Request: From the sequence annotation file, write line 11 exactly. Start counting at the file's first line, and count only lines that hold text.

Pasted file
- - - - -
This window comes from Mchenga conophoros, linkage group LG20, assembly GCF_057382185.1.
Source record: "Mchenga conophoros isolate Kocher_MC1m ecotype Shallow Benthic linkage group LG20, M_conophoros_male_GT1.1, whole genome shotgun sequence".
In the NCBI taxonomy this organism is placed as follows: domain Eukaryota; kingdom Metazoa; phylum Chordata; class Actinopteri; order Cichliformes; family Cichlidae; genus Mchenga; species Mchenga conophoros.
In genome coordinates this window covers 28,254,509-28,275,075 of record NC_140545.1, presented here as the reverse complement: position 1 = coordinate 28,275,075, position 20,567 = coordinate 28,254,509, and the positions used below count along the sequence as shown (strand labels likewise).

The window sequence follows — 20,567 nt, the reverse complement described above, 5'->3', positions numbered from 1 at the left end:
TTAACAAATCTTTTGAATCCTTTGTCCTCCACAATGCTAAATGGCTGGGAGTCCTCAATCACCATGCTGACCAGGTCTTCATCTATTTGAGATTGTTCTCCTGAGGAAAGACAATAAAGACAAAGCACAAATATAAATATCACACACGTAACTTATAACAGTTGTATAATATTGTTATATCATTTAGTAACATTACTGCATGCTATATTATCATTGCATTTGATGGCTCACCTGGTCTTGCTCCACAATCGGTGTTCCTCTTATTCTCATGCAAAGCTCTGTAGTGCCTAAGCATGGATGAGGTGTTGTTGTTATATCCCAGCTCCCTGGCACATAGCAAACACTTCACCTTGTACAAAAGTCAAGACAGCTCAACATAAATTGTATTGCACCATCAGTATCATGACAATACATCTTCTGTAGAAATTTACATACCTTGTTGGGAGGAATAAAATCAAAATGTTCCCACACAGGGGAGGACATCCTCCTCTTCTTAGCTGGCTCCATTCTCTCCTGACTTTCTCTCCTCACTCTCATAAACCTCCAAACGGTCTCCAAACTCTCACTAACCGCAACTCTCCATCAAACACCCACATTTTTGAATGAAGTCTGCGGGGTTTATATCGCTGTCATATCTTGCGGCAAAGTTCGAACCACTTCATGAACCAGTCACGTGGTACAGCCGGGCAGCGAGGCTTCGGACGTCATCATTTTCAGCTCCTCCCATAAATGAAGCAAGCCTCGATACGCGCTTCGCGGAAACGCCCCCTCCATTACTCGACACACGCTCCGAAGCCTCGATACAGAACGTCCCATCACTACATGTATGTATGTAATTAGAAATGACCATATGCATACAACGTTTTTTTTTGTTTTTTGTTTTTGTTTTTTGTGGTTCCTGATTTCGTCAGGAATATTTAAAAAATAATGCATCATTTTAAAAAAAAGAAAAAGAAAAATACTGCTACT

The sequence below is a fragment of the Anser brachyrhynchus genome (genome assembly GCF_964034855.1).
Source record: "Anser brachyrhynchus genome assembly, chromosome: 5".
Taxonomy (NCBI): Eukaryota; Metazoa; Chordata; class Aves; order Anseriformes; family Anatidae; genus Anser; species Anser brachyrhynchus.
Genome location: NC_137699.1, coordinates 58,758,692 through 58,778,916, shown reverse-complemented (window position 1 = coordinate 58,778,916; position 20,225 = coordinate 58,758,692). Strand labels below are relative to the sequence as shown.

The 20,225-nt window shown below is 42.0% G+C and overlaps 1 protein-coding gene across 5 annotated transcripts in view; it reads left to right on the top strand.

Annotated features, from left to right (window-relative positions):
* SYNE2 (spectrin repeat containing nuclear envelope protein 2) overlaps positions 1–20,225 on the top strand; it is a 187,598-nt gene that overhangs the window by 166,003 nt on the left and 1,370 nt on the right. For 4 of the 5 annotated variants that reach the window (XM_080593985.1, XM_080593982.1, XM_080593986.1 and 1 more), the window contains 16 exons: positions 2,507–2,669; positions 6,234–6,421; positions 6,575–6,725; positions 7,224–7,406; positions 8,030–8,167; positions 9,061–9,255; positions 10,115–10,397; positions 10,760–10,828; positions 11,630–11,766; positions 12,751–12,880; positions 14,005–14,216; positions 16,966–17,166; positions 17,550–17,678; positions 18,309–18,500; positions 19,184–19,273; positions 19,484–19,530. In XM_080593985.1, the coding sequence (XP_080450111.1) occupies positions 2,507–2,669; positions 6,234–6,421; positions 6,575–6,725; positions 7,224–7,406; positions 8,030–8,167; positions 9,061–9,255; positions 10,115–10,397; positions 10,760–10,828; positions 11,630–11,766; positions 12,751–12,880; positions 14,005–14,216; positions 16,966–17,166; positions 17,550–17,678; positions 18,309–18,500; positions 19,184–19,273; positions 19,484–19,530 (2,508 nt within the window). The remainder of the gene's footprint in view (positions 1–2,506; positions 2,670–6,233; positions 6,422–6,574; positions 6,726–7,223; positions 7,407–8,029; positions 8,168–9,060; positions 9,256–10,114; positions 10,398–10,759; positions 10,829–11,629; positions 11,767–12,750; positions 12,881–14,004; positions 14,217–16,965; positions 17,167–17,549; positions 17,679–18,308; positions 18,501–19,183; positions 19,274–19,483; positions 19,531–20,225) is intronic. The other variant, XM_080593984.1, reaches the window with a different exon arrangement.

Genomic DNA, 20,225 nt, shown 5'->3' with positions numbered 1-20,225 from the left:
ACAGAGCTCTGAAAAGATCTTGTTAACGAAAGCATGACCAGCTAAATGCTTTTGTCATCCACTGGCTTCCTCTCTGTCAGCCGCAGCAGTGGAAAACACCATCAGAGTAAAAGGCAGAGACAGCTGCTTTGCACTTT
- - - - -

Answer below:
The 20,225-nt window shown below is 42.0% G+C and overlaps 1 protein-coding gene across 5 annotated transcripts in view; it reads left to right on the top strand.